It’s that time of year again. Although it may not feel like it in Florida, football season is upon us.
Just like every year in Rockford, I was once again tapped to produce over the top portraits of our local high school football team. I was fortunate enough to get the help of my colleague, Michael Johnson, on this project.
I guess it wasn’t really luck. I insisted on it. You see, during a planning meeting that I was not part of, Michael pitched the theme for the project. He came up with the concept to theme the shoot around “Oceans 11.” You have the master mind. The safe cracker. The getaway driver. Etc. You get the point. We realized that there might be a problem with a strict “Oceans 11” theme as we didn’t really want to directly portray high school kids robbing a casino. So with a slight shift of approach, we switched it to a generic action movie team being assembled.
Michael was super hungry to learn what it took to take these portraits to the next level. I knew that with his eagerness to learn, we were going to knock this project out of the park.
Like any big project, it started with a lot of planning. Michael and I met several times to go over what the shots would be. We needed to develop complete ideas, locations, wardrobes, and also figure out what props we may need. As we came up with ideas for the different positions, I sketched them out on half sheets of paper with enough room to take notes and sketch any changes.
Our initial shot list looked like this:
- The cover. The players taking the field with some of the props from the other shoots in the frame. The team had been assembled and it was time to play.
2) The coach. He’s the big boss. Get him on the football field in a big wing back chair with the stadium lights in the background.
3) The quarterback. He’s our tech guy. He needed to look a little nerdy. We wanted to shoot it in a server room. He was going to be drawing a play on plexi glass that is lit by black light.
4) The running back. He’s the wheels of the operation. The idea was to shoot him in a muscle car in motion. Maybe have the car trailered so we didn’t actually need a teenager driving a classic car.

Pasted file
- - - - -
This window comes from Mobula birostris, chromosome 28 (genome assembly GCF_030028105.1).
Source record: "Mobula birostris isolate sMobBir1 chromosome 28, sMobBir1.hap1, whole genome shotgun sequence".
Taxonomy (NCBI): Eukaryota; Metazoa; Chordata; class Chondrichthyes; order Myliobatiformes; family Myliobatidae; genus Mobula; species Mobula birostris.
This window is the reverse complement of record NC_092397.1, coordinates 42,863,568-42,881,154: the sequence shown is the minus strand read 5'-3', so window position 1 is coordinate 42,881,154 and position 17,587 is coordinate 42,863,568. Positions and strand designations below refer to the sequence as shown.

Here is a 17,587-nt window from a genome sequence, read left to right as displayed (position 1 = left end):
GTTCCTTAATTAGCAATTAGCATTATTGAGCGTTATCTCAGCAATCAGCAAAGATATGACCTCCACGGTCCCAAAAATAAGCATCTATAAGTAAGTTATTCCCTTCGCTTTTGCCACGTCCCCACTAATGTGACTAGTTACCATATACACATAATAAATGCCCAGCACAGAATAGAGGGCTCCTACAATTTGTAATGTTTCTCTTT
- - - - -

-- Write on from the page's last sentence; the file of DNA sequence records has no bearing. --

5) The line. These guys are the muscle. We wanted them coming down an alley with duffle bags full of gear.
6) The wide receiver. He’s got the light touch. Light enough to work a delicate safe.
7) The defensive back. He can get anywhere and through anything. Including a laser grid.
8) The line backer. He’s the demolitions expert and can blow up any play you throw at him.
So now that you’ve seen my beautiful artwork, I hope you can appreciate that I am a photographer.
As planning continued, we figuring out wardrobe and locations. As those were determined, they were jotted down on the individual sheets.
I let Michael take his pick of images as the whole project was his idea. We tried to split who shot what, but we were both heavily involved in setting up every single image. The photo credit just goes to who happened to push the button. But none of these could have been executed individually. At least not on our time frame.
The first image we shot was the quarterback. We got access to part of the newspaper’s server room. I cannot express how small of a room this was to work in. Especially once I brought in a 6 foot by 3 foot sheet of 1/4 inch plexi. Using super clamps tripods and light stands, we were able to get the glass to float where we wanted it even though it barely fit in the room